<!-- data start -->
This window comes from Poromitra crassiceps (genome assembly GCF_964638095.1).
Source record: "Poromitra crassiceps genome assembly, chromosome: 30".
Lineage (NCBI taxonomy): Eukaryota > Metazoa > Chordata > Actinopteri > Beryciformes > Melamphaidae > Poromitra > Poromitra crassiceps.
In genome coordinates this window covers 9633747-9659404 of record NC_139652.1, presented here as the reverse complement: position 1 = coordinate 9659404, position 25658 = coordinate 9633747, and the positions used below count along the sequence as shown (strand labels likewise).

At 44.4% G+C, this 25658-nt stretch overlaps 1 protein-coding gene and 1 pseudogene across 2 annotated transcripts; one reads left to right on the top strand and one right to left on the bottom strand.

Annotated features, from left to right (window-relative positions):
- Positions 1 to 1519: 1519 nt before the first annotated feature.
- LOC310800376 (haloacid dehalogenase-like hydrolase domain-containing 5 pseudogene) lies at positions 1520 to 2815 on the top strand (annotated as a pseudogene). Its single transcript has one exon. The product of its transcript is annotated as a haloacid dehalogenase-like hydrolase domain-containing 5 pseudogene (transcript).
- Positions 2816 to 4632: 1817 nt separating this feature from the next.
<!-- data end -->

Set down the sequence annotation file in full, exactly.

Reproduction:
This window comes from Poromitra crassiceps (genome assembly GCF_964638095.1).
Source record: "Poromitra crassiceps genome assembly, chromosome: 30".
Lineage (NCBI taxonomy): Eukaryota > Metazoa > Chordata > Actinopteri > Beryciformes > Melamphaidae > Poromitra > Poromitra crassiceps.
In genome coordinates this window covers 9633747-9659404 of record NC_139652.1, presented here as the reverse complement: position 1 = coordinate 9659404, position 25658 = coordinate 9633747, and the positions used below count along the sequence as shown (strand labels likewise).

At 44.4% G+C, this 25658-nt stretch overlaps 1 protein-coding gene and 1 pseudogene across 2 annotated transcripts; one reads left to right on the top strand and one right to left on the bottom strand.

Annotated features, from left to right (window-relative positions):
- Positions 1 to 1519: 1519 nt before the first annotated feature.
- LOC310800376 (haloacid dehalogenase-like hydrolase domain-containing 5 pseudogene) lies at positions 1520 to 2815 on the top strand (annotated as a pseudogene). Its single transcript has one exon. The product of its transcript is annotated as a haloacid dehalogenase-like hydrolase domain-containing 5 pseudogene (transcript).
- Positions 2816 to 4632: 1817 nt separating this feature from the next.